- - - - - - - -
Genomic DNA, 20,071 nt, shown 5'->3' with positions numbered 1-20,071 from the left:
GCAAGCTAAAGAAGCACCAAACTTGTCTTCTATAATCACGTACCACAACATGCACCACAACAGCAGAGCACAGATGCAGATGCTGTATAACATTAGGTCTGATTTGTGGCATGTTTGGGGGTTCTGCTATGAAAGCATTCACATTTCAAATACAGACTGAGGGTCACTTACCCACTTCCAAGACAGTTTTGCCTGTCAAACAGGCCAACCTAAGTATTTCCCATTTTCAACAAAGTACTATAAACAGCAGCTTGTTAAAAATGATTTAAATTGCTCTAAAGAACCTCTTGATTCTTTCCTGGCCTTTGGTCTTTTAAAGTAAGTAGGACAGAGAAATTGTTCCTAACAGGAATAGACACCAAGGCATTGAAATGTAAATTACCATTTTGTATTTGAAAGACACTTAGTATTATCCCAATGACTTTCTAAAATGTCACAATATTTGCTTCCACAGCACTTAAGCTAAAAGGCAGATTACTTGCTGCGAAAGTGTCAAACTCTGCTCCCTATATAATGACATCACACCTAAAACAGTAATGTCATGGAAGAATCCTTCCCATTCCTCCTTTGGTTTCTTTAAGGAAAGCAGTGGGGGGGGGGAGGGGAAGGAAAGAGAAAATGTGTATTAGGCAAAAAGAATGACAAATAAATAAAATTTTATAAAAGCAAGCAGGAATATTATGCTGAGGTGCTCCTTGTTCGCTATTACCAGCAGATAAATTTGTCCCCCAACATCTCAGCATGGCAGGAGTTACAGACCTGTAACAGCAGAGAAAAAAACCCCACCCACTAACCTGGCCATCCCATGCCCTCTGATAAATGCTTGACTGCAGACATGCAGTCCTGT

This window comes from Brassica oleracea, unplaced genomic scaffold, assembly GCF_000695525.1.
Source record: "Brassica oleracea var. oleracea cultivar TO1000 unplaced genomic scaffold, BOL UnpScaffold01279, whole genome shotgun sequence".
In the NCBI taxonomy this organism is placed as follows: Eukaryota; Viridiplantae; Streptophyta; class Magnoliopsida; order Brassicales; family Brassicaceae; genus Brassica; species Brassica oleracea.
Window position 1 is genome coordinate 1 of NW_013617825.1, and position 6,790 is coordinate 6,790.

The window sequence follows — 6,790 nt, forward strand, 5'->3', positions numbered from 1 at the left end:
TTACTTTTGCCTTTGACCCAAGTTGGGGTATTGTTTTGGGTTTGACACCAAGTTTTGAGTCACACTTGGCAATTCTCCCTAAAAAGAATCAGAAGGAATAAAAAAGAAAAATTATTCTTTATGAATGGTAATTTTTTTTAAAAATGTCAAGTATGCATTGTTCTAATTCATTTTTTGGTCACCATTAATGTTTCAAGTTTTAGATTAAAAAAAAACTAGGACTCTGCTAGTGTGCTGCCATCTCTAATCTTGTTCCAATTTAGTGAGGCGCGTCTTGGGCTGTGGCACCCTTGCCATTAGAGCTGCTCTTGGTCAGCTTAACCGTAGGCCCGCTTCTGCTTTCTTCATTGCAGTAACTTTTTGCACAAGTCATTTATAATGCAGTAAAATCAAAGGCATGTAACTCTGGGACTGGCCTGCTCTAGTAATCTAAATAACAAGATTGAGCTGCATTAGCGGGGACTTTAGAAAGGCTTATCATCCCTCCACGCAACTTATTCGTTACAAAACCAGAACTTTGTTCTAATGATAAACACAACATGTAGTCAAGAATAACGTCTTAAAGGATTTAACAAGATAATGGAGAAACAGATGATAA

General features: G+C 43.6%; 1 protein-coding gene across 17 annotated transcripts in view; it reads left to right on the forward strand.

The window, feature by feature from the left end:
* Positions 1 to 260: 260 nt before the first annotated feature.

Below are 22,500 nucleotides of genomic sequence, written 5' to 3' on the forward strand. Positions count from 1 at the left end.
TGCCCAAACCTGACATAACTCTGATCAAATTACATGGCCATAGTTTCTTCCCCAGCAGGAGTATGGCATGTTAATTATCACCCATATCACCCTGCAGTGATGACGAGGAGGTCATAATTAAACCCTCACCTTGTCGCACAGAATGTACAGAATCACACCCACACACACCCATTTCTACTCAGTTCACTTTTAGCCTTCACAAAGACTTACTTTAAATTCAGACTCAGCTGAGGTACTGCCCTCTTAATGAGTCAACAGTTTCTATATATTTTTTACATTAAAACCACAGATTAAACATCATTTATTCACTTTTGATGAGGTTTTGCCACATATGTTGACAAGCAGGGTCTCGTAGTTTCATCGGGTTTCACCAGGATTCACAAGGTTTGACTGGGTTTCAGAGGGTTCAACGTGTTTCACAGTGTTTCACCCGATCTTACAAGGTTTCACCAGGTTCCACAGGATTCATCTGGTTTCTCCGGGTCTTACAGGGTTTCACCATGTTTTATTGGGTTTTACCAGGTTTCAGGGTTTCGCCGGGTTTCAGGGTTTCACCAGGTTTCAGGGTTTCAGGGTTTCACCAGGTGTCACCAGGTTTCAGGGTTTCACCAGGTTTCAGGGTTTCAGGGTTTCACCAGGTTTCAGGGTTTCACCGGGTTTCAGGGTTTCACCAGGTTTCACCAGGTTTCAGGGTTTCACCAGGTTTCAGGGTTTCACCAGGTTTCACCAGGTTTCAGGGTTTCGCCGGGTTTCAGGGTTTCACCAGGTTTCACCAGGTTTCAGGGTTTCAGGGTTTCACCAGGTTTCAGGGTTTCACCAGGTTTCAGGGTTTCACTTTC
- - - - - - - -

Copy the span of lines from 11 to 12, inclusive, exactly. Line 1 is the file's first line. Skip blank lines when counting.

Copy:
* Positions 1 to 260: 260 nt before the first annotated feature.

Below are 22,500 nucleotides of genomic sequence, written 5' to 3' on the forward strand. Positions count from 1 at the left end.